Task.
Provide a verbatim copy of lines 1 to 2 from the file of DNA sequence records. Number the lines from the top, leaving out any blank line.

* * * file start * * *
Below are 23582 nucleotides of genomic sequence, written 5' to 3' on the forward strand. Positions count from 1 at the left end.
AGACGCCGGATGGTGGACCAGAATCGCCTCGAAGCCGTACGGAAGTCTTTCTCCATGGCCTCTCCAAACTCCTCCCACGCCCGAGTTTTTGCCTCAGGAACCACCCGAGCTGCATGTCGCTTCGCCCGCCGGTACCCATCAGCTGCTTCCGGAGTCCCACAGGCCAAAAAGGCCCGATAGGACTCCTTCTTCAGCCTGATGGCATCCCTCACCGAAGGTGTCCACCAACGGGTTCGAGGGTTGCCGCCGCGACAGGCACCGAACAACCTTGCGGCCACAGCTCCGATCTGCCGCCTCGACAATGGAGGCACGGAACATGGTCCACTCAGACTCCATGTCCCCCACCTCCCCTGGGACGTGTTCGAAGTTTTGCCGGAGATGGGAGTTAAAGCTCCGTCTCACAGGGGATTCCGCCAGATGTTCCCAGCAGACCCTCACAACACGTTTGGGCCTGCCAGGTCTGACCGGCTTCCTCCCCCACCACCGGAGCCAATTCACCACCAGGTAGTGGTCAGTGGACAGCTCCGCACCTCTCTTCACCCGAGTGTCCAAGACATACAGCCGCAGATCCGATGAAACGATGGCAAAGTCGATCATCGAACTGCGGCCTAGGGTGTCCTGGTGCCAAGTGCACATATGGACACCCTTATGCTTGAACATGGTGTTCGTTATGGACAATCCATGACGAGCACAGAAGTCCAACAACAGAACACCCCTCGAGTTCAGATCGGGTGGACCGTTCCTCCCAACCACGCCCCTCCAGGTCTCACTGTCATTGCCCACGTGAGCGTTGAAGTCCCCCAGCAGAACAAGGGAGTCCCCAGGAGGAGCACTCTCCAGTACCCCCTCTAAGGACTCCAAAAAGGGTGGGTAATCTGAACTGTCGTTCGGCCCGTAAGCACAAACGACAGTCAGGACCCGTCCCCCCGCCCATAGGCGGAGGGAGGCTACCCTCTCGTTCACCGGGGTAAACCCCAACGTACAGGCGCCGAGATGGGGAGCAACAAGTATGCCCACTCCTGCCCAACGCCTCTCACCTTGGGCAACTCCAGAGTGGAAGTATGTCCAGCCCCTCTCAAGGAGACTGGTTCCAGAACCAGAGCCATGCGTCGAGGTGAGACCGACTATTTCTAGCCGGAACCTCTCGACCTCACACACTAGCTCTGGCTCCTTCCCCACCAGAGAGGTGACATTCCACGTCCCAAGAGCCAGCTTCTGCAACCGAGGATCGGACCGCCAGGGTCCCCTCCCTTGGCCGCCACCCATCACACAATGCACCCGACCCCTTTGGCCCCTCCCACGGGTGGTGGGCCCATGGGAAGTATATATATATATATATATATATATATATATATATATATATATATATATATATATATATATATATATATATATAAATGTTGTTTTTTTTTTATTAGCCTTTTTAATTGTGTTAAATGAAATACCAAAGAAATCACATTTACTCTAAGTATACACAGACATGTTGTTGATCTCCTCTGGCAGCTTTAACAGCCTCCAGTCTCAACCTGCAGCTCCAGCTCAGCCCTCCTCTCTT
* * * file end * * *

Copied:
Below are 23582 nucleotides of genomic sequence, written 5' to 3' on the forward strand. Positions count from 1 at the left end.
AGACGCCGGATGGTGGACCAGAATCGCCTCGAAGCCGTACGGAAGTCTTTCTCCATGGCCTCTCCAAACTCCTCCCACGCCCGAGTTTTTGCCTCAGGAACCACCCGAGCTGCATGTCGCTTCGCCCGCCGGTACCCATCAGCTGCTTCCGGAGTCCCACAGGCCAAAAAGGCCCGATAGGACTCCTTCTTCAGCCTGATGGCATCCCTCACCGAAGGTGTCCACCAACGGGTTCGAGGGTTGCCGCCGCGACAGGCACCGAACAACCTTGCGGCCACAGCTCCGATCTGCCGCCTCGACAATGGAGGCACGGAACATGGTCCACTCAGACTCCATGTCCCCCACCTCCCCTGGGACGTGTTCGAAGTTTTGCCGGAGATGGGAGTTAAAGCTCCGTCTCACAGGGGATTCCGCCAGATGTTCCCAGCAGACCCTCACAACACGTTTGGGCCTGCCAGGTCTGACCGGCTTCCTCCCCCACCACCGGAGCCAATTCACCACCAGGTAGTGGTCAGTGGACAGCTCCGCACCTCTCTTCACCCGAGTGTCCAAGACATACAGCCGCAGATCCGATGAAACGATGGCAAAGTCGATCATCGAACTGCGGCCTAGGGTGTCCTGGTGCCAAGTGCACATATGGACACCCTTATGCTTGAACATGGTGTTCGTTATGGACAATCCATGACGAGCACAGAAGTCCAACAACAGAACACCCCTCGAGTTCAGATCGGGTGGACCGTTCCTCCCAACCACGCCCCTCCAGGTCTCACTGTCATTGCCCACGTGAGCGTTGAAGTCCCCCAGCAGAACAAGGGAGTCCCCAGGAGGAGCACTCTCCAGTACCCCCTCTAAGGACTCCAAAAAGGGTGGGTAATCTGAACTGTCGTTCGGCCCGTAAGCACAAACGACAGTCAGGACCCGTCCCCCCGCCCATAGGCGGAGGGAGGCTACCCTCTCGTTCACCGGGGTAAACCCCAACGTACAGGCGCCGAGATGGGGAGCAACAAGTATGCCCACTCCTGCCCAACGCCTCTCACCTTGGGCAACTCCAGAGTGGAAGTATGTCCAGCCCCTCTCAAGGAGACTGGTTCCAGAACCAGAGCCATGCGTCGAGGTGAGACCGACTATTTCTAGCCGGAACCTCTCGACCTCACACACTAGCTCTGGCTCCTTCCCCACCAGAGAGGTGACATTCCACGTCCCAAGAGCCAGCTTCTGCAACCGAGGATCGGACCGCCAGGGTCCCCTCCCTTGGCCGCCACCCATCACACAATGCACCCGACCCCTTTGGCCCCTCCCACGGGTGGTGGGCCCATGGGAAGTATATATATATATATATATATATATATATATATATATATATATATATATATATATATATATATATATATATATAAATGTTGTTTTTTTTTTATTAGCCTTTTTAATTGTGTTAAATGAAATACCAAAGAAATCACATTTACTCTAAGTATACACAGACATGTTGTTGATCTCCTCTGGCAGCTTTAACAGCCTCCAGTCTCAACCTGCAGCTCCAGCTCAGCCCTCCTCTCTT